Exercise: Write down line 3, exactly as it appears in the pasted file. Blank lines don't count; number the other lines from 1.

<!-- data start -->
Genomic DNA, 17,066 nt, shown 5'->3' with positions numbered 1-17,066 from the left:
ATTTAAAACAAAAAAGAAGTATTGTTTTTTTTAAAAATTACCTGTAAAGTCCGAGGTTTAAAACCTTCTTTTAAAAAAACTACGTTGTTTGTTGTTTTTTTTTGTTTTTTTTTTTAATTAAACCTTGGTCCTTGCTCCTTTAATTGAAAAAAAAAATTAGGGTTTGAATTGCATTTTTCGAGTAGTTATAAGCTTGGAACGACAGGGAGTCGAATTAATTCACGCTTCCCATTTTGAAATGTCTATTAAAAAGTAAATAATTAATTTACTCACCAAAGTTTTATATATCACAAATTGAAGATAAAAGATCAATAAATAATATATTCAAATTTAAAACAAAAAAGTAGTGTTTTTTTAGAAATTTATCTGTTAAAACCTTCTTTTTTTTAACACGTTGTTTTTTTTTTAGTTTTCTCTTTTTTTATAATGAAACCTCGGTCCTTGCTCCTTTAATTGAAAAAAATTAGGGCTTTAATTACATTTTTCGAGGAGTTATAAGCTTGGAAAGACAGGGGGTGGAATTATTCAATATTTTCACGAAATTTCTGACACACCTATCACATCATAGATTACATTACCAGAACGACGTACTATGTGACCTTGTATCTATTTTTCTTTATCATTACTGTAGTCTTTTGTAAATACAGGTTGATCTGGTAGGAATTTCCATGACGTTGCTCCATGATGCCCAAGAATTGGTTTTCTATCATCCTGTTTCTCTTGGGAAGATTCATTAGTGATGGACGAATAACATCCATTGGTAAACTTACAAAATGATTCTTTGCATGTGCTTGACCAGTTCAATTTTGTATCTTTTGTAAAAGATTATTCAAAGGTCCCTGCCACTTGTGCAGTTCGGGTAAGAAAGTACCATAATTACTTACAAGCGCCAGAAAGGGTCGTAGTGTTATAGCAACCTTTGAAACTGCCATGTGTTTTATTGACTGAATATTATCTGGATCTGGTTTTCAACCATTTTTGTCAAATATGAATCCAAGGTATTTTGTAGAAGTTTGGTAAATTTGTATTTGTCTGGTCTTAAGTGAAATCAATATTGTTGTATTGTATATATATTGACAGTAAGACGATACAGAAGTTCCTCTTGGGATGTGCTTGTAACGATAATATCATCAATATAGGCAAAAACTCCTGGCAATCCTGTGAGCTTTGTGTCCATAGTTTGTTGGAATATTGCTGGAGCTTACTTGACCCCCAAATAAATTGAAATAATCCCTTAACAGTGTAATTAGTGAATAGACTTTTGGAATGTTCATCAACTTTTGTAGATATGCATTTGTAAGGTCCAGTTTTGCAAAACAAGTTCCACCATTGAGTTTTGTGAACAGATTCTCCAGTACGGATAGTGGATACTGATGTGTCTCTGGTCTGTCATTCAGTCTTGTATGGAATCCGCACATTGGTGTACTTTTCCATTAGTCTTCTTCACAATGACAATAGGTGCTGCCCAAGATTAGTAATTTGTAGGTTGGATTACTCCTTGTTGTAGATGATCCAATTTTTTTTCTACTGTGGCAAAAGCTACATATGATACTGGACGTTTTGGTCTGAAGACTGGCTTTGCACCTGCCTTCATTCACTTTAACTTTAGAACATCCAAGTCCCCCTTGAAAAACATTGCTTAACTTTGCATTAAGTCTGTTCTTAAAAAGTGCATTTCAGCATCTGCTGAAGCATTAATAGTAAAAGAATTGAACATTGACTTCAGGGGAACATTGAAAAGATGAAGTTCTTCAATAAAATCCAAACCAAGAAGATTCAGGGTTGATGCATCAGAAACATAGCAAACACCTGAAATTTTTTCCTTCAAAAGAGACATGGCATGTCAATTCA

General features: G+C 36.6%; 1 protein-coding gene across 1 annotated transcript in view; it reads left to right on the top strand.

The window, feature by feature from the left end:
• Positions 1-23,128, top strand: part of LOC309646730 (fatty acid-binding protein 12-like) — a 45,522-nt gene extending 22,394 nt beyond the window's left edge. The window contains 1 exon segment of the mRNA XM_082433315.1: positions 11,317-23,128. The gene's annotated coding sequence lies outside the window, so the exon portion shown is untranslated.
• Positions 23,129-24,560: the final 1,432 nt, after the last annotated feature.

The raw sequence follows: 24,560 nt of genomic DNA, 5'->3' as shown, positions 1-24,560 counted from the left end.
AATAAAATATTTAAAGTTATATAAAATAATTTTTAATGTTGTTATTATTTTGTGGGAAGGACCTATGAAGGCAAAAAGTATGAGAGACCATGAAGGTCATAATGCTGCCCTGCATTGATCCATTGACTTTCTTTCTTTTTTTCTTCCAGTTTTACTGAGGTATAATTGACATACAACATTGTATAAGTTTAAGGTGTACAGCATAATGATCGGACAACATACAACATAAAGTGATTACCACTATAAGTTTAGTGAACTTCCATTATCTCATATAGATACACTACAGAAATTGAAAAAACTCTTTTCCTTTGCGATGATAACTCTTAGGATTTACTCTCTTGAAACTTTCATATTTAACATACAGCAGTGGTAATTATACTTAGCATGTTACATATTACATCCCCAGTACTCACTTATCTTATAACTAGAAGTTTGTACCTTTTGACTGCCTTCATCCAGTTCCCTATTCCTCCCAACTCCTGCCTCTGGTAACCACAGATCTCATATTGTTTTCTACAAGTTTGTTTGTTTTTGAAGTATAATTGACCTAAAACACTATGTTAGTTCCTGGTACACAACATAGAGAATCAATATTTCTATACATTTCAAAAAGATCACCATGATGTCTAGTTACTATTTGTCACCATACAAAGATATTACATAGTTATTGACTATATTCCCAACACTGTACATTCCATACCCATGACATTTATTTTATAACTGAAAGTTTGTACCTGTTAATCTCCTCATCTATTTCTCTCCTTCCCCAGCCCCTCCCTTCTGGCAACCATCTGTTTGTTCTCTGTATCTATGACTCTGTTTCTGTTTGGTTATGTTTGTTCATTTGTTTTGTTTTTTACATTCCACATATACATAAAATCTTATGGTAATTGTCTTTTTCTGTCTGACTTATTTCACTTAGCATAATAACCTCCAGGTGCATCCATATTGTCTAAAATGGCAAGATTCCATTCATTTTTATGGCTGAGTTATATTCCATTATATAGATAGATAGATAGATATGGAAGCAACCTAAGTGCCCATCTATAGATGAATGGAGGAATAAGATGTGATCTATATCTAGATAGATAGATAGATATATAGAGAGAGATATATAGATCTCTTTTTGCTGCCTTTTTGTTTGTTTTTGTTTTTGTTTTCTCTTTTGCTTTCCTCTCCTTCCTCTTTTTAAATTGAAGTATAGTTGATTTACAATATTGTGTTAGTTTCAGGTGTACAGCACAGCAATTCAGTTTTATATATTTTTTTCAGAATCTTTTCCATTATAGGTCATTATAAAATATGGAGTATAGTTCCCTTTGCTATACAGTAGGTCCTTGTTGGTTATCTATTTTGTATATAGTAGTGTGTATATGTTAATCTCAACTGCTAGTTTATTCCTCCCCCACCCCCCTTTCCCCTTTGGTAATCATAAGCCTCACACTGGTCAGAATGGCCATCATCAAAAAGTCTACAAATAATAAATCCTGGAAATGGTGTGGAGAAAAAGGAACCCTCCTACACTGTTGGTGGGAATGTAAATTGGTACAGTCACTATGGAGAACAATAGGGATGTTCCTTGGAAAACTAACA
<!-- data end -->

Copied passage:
General features: G+C 36.6%; 1 protein-coding gene across 1 annotated transcript in view; it reads left to right on the top strand.